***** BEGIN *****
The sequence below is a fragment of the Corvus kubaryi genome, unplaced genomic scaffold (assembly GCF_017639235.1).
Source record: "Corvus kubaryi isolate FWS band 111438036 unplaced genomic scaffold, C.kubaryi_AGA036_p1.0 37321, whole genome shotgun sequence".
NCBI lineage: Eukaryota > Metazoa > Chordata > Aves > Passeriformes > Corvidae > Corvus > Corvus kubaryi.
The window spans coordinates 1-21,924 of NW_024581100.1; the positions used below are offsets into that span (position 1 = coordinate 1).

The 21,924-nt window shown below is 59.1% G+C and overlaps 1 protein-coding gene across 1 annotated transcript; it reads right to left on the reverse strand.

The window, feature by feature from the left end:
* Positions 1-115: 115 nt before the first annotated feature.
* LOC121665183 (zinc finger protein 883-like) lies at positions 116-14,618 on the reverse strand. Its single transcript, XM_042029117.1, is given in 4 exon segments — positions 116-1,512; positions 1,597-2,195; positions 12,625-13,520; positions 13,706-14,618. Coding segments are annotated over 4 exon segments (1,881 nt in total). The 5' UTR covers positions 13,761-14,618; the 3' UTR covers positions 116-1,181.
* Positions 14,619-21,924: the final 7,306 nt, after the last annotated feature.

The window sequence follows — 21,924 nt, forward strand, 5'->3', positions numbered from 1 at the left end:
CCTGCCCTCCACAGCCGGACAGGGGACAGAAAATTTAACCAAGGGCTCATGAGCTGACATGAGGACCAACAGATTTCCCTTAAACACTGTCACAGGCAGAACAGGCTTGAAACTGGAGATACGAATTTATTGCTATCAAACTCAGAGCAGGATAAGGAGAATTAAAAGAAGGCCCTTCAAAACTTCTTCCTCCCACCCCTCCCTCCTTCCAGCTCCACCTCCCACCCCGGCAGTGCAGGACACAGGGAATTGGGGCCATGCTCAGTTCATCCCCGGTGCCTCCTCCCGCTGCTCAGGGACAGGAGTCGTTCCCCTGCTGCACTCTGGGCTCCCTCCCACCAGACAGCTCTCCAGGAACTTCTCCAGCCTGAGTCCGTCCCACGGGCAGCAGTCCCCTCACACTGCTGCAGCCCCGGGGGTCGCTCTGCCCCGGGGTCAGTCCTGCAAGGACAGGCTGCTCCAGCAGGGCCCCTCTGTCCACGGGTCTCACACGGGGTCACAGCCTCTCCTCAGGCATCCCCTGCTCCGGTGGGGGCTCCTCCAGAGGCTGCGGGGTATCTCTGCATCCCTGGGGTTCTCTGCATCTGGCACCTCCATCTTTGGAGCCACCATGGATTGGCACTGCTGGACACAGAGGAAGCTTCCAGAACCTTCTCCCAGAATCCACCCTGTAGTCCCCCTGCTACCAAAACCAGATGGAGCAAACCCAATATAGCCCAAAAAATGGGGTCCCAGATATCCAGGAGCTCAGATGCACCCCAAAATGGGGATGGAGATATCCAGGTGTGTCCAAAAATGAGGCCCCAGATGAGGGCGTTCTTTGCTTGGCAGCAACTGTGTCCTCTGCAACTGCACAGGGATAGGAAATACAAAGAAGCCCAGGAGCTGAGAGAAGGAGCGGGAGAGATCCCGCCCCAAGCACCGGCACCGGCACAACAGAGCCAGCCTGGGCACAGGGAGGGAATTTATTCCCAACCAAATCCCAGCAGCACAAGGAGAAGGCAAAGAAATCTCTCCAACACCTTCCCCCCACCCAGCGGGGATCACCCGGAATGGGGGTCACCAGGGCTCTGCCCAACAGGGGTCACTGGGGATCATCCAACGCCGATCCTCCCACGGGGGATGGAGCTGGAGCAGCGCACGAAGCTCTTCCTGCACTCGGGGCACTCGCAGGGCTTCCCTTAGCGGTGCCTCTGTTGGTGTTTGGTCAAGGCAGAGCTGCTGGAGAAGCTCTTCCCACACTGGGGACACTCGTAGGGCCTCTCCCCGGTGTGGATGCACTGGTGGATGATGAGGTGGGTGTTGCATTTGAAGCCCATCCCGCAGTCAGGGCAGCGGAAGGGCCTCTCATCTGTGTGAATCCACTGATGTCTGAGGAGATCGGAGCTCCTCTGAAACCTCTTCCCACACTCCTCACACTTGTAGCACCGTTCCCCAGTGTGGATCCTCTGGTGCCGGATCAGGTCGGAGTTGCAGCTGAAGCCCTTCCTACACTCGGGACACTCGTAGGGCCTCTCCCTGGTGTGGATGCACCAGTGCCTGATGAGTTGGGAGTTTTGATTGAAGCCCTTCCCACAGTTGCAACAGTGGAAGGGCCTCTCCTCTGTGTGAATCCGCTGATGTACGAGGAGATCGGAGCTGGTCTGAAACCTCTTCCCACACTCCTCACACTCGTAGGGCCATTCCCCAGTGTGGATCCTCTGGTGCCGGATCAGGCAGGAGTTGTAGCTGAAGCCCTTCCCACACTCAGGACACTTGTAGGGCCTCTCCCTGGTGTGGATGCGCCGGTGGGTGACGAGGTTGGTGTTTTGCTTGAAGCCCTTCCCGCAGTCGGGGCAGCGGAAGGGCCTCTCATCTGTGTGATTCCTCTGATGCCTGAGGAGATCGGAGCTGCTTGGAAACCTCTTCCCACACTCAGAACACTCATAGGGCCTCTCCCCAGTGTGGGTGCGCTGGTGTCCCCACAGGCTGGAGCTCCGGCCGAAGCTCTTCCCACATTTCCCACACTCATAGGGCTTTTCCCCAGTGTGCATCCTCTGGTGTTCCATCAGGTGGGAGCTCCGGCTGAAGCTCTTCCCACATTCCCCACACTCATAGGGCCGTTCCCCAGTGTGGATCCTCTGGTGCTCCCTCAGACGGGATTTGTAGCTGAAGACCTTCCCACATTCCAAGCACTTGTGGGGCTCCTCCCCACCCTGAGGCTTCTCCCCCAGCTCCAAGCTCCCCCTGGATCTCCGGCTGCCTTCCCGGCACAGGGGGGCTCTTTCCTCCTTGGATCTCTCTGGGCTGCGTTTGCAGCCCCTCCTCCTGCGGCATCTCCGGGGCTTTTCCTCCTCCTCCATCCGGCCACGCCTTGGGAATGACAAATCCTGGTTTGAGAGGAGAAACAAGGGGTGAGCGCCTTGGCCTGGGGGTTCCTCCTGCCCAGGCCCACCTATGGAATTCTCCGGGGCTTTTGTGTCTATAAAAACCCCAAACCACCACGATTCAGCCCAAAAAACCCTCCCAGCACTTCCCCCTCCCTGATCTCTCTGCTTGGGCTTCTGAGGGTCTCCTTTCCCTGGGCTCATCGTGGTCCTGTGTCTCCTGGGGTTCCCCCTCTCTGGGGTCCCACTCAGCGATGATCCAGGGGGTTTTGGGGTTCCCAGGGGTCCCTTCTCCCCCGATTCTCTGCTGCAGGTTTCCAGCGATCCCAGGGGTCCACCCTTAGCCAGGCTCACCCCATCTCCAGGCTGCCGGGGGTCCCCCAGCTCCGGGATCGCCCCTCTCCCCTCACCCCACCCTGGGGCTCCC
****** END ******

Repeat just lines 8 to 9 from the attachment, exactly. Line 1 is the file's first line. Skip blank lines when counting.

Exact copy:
* LOC121665183 (zinc finger protein 883-like) lies at positions 116-14,618 on the reverse strand. Its single transcript, XM_042029117.1, is given in 4 exon segments — positions 116-1,512; positions 1,597-2,195; positions 12,625-13,520; positions 13,706-14,618. Coding segments are annotated over 4 exon segments (1,881 nt in total). The 5' UTR covers positions 13,761-14,618; the 3' UTR covers positions 116-1,181.
* Positions 14,619-21,924: the final 7,306 nt, after the last annotated feature.